This production of La Ronde could have been tighter than it was, particularly in the second half. But it’s certainly a different way of putting across a story than having the various characters interacting with one another in scenes which vary from one-on-one intimate conversations to larger ensemble gatherings. Here, one character only converses with one other at any one time, and there are never any other (on-stage) characters who ever interrupt proceedings. The topic of sexual desire (or, to be blunt, lust) is only deviated from fleetingly, which keeps things focused. And by the end, there is some commonality between all the characters, but it takes a bit of work to figure it all out.
In some respects, it is repetitive to the point that I began to wonder whether this would work as a musical – indeed, it’s been done. Hello Again had its premiere off-Broadway in 1993, with several other productions since, and is usually performed as a single act. There have been other adaptations that work well as a play, including one I saw at The Bunker Theatre in February 2017, which remains memorable amongst fellow reviewers for the inclusion of condoms in the opening night press pack.
As for this production, there’s some modernisation from the first translations of Arthur Schnitzler’s 1897 play, the colourful language from The Soldier (Michael Brosnan) being a case in point. But the production remains set in 1890s Vienna, and while neither the costumes nor the style of conversation may not necessarily have always reflected this, the substance of the dialogues certainly does. It would be unfair to say it’s outdated. Rather, it is of its time.
If some of the proceedings are not directly relatable to the way in which life is lived now, one has the option of deeming the production irrelevant. But the distancing effect created by observing the conduct of characters from over a century ago allows for a more objective analysis. The psychological aspects of the play are further brought out by placing no particular importance whatsoever on physically undressing on stage whenever caution is thrown to the wind. It’s a funny old world sometimes – there are productions that have nudity where it seems superfluous, and then there are ones like this that have bedroom activity in the script, and yet manage perfectly fine without.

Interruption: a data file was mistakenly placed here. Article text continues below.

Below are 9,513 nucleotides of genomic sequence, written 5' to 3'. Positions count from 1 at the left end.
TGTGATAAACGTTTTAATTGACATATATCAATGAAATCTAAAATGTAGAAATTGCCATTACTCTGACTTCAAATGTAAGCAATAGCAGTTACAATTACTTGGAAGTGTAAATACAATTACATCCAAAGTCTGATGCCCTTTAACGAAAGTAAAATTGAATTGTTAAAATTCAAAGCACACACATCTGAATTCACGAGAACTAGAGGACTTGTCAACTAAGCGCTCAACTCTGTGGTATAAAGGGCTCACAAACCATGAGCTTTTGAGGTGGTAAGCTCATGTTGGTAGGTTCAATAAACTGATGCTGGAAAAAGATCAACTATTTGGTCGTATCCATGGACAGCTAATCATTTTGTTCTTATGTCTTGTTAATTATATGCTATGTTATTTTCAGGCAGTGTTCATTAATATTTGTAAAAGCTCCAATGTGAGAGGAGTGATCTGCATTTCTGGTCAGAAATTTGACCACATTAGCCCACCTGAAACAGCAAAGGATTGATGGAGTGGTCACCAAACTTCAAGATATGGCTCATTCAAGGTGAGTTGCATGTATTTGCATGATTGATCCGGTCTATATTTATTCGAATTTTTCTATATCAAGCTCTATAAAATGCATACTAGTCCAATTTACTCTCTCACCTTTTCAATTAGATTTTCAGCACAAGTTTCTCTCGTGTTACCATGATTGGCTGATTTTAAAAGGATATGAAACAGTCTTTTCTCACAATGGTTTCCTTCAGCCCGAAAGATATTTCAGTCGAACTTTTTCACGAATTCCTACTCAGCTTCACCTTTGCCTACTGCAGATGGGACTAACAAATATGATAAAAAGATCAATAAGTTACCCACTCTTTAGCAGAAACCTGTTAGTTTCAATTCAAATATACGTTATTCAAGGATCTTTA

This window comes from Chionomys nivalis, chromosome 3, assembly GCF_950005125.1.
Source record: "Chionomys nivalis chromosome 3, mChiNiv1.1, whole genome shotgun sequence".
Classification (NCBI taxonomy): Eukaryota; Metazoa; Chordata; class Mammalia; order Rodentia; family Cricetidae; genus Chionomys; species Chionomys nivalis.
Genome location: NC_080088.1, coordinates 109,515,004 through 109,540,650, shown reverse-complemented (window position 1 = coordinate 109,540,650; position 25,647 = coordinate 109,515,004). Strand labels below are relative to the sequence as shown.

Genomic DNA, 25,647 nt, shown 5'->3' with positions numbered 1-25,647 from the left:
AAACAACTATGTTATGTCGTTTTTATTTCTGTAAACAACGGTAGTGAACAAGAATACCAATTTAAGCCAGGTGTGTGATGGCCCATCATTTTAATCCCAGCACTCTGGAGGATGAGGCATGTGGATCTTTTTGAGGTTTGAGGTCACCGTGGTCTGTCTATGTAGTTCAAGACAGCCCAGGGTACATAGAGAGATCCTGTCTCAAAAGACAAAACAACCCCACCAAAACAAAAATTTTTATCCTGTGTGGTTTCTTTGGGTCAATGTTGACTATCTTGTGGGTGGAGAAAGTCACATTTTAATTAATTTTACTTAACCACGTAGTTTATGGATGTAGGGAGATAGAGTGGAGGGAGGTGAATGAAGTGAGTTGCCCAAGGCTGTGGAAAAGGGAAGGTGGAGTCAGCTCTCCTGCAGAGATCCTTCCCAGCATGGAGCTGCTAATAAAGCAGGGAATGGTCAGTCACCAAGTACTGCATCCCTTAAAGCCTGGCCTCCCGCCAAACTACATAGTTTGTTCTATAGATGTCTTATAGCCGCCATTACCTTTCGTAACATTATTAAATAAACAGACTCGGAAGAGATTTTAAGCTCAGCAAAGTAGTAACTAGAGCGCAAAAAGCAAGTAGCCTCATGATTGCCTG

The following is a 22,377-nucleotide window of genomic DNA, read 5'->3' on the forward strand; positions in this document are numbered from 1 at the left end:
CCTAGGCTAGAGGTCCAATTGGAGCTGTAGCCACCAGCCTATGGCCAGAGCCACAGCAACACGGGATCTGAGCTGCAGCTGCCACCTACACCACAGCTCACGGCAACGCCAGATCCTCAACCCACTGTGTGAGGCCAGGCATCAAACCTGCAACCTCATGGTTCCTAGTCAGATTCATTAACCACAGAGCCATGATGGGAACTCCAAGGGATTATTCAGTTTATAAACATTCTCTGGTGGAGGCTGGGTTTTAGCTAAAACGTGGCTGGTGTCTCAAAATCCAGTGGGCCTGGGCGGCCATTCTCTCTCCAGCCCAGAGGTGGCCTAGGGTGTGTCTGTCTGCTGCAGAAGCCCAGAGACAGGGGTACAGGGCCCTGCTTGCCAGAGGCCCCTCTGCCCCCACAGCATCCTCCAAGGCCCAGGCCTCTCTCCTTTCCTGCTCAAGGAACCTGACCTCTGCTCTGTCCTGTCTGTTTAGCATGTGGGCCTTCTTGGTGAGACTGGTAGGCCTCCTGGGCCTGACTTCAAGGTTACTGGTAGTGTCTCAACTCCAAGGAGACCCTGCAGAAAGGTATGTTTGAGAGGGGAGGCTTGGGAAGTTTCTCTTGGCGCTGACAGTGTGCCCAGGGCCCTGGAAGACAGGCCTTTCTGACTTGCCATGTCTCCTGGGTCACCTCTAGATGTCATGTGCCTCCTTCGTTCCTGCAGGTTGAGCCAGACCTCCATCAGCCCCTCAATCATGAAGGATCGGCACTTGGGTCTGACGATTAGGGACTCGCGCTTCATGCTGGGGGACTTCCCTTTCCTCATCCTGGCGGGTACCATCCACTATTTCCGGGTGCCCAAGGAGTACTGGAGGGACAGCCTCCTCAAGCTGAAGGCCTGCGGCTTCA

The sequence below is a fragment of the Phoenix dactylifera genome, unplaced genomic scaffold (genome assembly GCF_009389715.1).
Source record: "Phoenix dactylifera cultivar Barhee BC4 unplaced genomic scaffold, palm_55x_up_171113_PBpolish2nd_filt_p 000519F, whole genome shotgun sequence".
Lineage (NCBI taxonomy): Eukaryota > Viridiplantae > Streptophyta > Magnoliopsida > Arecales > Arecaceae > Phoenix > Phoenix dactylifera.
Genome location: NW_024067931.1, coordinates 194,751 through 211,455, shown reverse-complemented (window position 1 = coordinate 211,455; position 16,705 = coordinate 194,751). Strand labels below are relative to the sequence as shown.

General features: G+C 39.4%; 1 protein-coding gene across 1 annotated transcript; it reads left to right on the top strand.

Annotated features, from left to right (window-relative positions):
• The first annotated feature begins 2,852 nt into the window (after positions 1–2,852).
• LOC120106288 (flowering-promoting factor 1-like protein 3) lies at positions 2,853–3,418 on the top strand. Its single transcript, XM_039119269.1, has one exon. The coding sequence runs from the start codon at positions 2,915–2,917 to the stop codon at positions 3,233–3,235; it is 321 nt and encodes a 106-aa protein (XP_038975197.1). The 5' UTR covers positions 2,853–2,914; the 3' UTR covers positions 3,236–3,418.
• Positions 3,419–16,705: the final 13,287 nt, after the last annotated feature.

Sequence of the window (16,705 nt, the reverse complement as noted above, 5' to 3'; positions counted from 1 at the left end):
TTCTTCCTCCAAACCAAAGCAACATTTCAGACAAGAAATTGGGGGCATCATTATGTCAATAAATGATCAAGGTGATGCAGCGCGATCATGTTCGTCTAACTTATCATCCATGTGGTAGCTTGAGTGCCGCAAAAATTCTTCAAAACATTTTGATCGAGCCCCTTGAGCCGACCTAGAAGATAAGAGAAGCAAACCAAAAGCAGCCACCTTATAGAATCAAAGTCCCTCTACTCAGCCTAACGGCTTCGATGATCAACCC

Whilst there are no weak links in the cast, I highlight three performances, in no particular order. Firstly, The Housemaid (Nina Schlautmann) faced an intriguing dilemma between the moral dubiousness of the situation she finds herself in and obeying the wishes of her master, The Young Man (Bruce Thomson). Secondly, McQueen Francis as The Count totally inhabited the role, with a palpable sense of unease and curious reluctance. In his indecisiveness, he verbally stumbles, but without stuttering. Despite a very obvious reticence, he eventually succumbs to The Actress
(Teodora Yancheva), whom he clearly adores. Thirdly, Angie Sheree’s The Wife was very nuanced, being motherly towards The Young Man whilst simultaneously being an admirer of him, then having a showdown of sorts with The Husband (Andrew Garthwaite), an encounter with compelling ambiguity with regards as to whether the marriage survives.
In demonstrating the less than revelatory point (in our day, anyway) that, to quote the musical Avenue Q, “There’s a fine, fine line / Between love and a waste of time”, the pleasure of seeing this formidable and controversial play come to life is not, thankfully, nearly as fleeting as the cupidity its scenes portray. Overall, a curious and passionate (ahem) production.
Review by Chris Omaweng
The inspiration behind THE BLUE ROOM described by critics as ‘pure theatrical viagra’, and Stanley Kubrick’s EYES WIDE SHUT – this rarely seen fin-de-siecle tale of sexual intrigue and morality receives a new production adapted and directed by Gavin McAlinden.
The Acting Gymnasium presents
By Arthur Schnitzler
Contains strong sexual references and not recommended for an under 16s.